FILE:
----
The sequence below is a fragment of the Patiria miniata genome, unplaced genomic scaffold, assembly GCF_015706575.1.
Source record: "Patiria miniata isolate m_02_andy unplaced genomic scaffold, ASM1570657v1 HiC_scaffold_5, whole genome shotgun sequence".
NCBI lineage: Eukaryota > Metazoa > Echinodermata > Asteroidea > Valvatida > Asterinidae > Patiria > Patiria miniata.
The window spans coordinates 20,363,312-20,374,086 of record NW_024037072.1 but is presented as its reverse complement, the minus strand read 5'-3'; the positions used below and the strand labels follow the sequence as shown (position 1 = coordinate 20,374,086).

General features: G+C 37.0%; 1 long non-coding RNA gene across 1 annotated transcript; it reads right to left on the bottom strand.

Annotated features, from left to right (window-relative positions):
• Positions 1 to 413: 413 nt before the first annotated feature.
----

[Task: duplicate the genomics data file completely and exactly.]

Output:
The sequence below is a fragment of the Patiria miniata genome, unplaced genomic scaffold, assembly GCF_015706575.1.
Source record: "Patiria miniata isolate m_02_andy unplaced genomic scaffold, ASM1570657v1 HiC_scaffold_5, whole genome shotgun sequence".
NCBI lineage: Eukaryota > Metazoa > Echinodermata > Asteroidea > Valvatida > Asterinidae > Patiria > Patiria miniata.
The window spans coordinates 20,363,312-20,374,086 of record NW_024037072.1 but is presented as its reverse complement, the minus strand read 5'-3'; the positions used below and the strand labels follow the sequence as shown (position 1 = coordinate 20,374,086).

General features: G+C 37.0%; 1 long non-coding RNA gene across 1 annotated transcript; it reads right to left on the bottom strand.

Annotated features, from left to right (window-relative positions):
• Positions 1 to 413: 413 nt before the first annotated feature.